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© 2017

Sound Topology, Duality, Coherence and Wave-Mixing

An Introduction to the Emerging New Science of Sound

Book

Part of the Springer Series in Solid-State Sciences book series (SSSOL, volume 188)

Table of contents

  1. Front Matter
    Pages i-xiii
  2. Pierre Deymier, Keith Runge
    Pages 1-36
  3. Pierre Deymier, Keith Runge
    Pages 37-80
  4. Pierre Deymier, Keith Runge
    Pages 81-161
  5. Pierre Deymier, Keith Runge
    Pages 163-259
  6. Pierre Deymier, Keith Runge
    Pages 261-318
  7. Pierre Deymier, Keith Runge
    Pages 319-360
  8. Back Matter
    Pages 361-363

About this book

Introduction

This book offers an essential introduction to the notions of sound wave topology, duality, coherence and wave-mixing, which constitute the emerging new science of sound. It includes general principles and specific examples that illuminate new non-conventional forms of sound (sound topology), unconventional quantum-like behavior of phonons (duality), radical linear and nonlinear phenomena associated with loss and its control (coherence), and exquisite effects that emerge from the interaction of sound with other physical and biological waves (wave mixing). 

The book provides the reader with the foundations needed to master these complex notions through simple yet meaningful examples. General principles for unraveling and describing the topology of acoustic wave functions in the space of their Eigen values are presented. These principles are then applied to uncover intrinsic and extrinsic approaches to achieving non-conventional topologies by breaking the time revers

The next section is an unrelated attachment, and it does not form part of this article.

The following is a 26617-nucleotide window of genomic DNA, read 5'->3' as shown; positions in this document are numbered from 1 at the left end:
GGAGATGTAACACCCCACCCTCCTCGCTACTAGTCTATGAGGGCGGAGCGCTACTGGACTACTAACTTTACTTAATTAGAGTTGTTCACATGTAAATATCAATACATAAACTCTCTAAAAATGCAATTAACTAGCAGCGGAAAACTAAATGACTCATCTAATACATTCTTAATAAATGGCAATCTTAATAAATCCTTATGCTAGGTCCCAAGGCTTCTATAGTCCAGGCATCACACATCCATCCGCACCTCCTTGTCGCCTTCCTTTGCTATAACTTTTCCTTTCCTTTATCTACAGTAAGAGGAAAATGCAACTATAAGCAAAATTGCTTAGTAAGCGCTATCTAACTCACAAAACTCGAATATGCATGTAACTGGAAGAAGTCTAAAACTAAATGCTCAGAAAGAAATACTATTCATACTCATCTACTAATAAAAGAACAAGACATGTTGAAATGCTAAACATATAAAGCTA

al symmetry of acoustic waves. Symmetry breaking can impart topological immunity to wave degradation from imperfection scattering and catalyze controlled coherence. In the intrinsic case and the phonon representation of acoustic waves, the self-interaction/interference of a wave through its supporting medium exposes the notion of duality in the quantum statistics (i.e. boson vs. fermion characterized by the symmetry of multiple particle states) and how the quantum analogue behaviors of sound can be exploited in the form of novel sound-based information transfer and processing devices. By considering media that mix different types of waves, the book addresses the interaction of sound with other physical and biological waves but also brings to light examples of extrinsic processes that can lead to symmetry breaking. The coherent conversion of sound into other types of waves as well as the sound-induced non-conventional topology of elastic, electronic, spin and biological waves are presented in the case of media exhibiting elasto-electronic, photo-elastic, magneto-elastic effects and biological mechano-transduction.

Keywords

Acoustic Metamaterials Topological Insulator Non-Reciprocal Wave Propagation Nonlinear Acoustic Waves Time-Reversal Symmetry Breaking Calcium Waves Spin Waves Wave Phase Control Quantum Statistics Duality Phonon-Magnon Resonant Processes Phonon Drag

Authors and affiliations

  1. 1.Dept. of Materials Science and EngineeringUniversity of ArizonaTucsonUSA
  2. 2.Dept. of Materials Science and EngineeringUniversity of ArizonaTucsonUSA

About the authors

Pierre Deymier is a pioneer in the field of phononics and acoustic metamaterials as well as the broad area of materials theory, modelling and simulation. He is the editor of two recent Springer books on “Acoustic Metamaterials and Phononic Crystals” and “Multiscale Paradigms in Integrated Computational Materials Science and Engineering.”  He is the author or co-author or more than 200 publications in the fields of phononics, computational materials science and engineering, biomedical engineering and nanotechnology.

Keith Runge is a theoretical and computational physicist with extensive experience in modelling of non-linear systems. He has published over 70 refereed journal articles. His research interests include computational chemistry, theoretical materials science, quantum physics as well as biophysics. He is the co-editor of the Springer book entitled “Multiscale Paradigms in Integrated Computational Materials Science and Engineering.”

Bibliographic information